5 Health Tips for Your Next Trip to the Ballparkby Athletico | Leave a Comment
The MLB season is in full swing, and the NL Central in particular is anyone’s game.
We are past the halfway point of the season, but some of the hottest and most humid days of the year are still to come – especially for Cardinals fans in the Midwest. With that in mind, here are some tips to make sure that you can enjoy the game and don’t suffer any ill effects afterward.
1. Stay Hydrated
In the summer months, most people need to increase their water intake to stay hydrated. Sensation of thirst usually means that you are already suffering mild dehydration. Although 64 ounces of water a day is typically suggested, more will be needed on hotter days to combat dehydration. In addition to drinking a lot of water, it is smart to limit alcoholic drinks, salty foods and caffeinated drinks, which can further add to the effects of dehydration. Learn more about staying properly hydrated by reading Athletico’s “Hydrating for Performance and Health” blog.
2. Protect Yourself from the Sun
Cardinals players aren’t the only ones in the sun! Remember that even if your seats are in the shade at the beginning of the game, they might be in direct sunlight by the 7th or 8th inning. Make sure to apply sunscreen to exposed skin throughout the day as well as consider wearing a baseball cap, Cardinals preferred, to protect your face from direct UV rays.
3. Get Up and Move
With the length of a typical MLB game lasting more than three hours, it is important to get up and move throughout the game. After all, prolonged sitting can have health side effects including altered posture, an increased risk for Diabetes and decreased cardiovascular health. Keep yourself moving during the game by walking the concourse to view different areas of the ballpark or getting some steps in during TV timeouts. You can also participate with Athletico’s Get Physical segment during the fifth inning, which encourages Cardinals fans to get out of their seats for a dance break.
In addition to getting up and moving, try stretching during the game. The Piriformis Stretch, for example, can be performed at the game (if there is enough leg room at your seat) or when watching from home. Simply cross your right leg over your left leg, as shown by Fredbird. For an extra stretch, try leaning forward from the waist. Repeat these steps with the opposite leg. For maximum effectiveness, this stretch should be held for 30 seconds and repeated three times, twice daily.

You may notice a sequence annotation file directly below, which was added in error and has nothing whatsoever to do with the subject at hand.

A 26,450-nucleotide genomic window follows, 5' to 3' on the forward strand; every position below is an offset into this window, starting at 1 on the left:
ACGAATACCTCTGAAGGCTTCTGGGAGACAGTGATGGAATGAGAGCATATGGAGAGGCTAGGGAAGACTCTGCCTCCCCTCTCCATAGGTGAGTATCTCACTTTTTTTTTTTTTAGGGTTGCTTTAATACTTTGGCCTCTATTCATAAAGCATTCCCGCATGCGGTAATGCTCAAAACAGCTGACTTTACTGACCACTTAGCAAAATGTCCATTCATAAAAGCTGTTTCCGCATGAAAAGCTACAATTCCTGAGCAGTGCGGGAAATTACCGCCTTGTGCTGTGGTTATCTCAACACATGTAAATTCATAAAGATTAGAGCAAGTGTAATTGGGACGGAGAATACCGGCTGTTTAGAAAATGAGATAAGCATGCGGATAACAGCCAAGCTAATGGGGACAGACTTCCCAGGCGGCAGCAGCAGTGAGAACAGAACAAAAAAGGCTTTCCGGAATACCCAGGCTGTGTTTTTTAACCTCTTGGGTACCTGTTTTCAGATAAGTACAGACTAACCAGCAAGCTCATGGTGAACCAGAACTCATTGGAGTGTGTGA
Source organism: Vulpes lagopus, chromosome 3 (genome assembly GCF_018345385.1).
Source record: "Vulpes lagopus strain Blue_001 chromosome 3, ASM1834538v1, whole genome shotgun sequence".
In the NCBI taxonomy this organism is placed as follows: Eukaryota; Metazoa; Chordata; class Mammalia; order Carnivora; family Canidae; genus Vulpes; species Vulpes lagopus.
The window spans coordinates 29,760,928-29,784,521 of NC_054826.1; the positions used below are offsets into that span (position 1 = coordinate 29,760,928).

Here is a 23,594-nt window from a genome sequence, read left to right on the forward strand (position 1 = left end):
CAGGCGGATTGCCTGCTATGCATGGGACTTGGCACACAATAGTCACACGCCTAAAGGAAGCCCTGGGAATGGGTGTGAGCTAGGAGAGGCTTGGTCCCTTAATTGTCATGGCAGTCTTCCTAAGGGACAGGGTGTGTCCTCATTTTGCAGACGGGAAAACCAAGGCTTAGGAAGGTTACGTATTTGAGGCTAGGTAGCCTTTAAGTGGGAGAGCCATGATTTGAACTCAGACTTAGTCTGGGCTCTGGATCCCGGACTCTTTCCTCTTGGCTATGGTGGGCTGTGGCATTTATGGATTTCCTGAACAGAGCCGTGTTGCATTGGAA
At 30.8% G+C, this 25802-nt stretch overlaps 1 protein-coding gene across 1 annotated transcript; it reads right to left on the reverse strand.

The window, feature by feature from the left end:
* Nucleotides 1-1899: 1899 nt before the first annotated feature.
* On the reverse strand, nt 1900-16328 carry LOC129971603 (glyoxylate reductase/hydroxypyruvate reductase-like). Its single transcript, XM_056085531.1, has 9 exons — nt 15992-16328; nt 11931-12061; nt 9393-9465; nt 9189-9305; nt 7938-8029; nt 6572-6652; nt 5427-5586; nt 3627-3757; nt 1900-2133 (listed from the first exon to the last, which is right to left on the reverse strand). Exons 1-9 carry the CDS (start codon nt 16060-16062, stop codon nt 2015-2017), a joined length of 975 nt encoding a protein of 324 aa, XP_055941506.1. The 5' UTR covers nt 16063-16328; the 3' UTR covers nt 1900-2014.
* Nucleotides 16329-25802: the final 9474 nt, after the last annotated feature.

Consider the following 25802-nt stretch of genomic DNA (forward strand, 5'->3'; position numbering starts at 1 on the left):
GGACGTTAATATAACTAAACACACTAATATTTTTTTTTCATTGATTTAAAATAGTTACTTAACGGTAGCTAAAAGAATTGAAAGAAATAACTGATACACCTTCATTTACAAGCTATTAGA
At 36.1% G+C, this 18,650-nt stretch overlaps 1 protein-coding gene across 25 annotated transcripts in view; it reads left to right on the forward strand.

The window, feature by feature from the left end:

Check out Athletico’s “6 Stretches to Help Cardinals Fans Keep Cheering” for step-by-step instructions on how to perform additional stretches that will keep you limber throughout the remainder of baseball season.
5. Pay Attention
Not only is it important to pay attention to the game so that you don’t miss a great play, but it is also important for your health! A recent study from Deloitte found that the average American checks his/her phone 46 times per day,1 and it’s not a surprise to see someone texting at a baseball game. However, smartphone use can increase the risk of joint and tendon problems, including thumb pain, text neck and DeQuervains Tenosynovitis. It is also important to be alert during the game to minimize the risk of injuries that could occur from foul balls and/or broken bats that can unpredictably enter the stands.
Stay Healthy All Season Long
If you end up experiencing muscle aches or pains after heading home from the ballpark, make sure to take advantage of Athletico’s complimentary injury screens. Click the link below to schedule an appointment with one of our licensed therapists at an Athletico Clinic near you.
The Athletico blog is an educational resource written by Athletico employees. Athletico bloggers are licensed professionals who abide by the code of ethics outlined by their respective professional associations. The content published in blog posts represents the opinion of the individual author based on their expertise and experience. The content provided in this blog is for informational purposes only, does not constitute medical advice and should not be relied on for making personal health decisions.
- Amadio, P.C., Fedorczyk, J.M., Osterman, A.L., Skirven, T.M. (Eds.) (2011). Rehabilitation of the Hand and Upper Extremity. Philadelphia, PA: Elsevier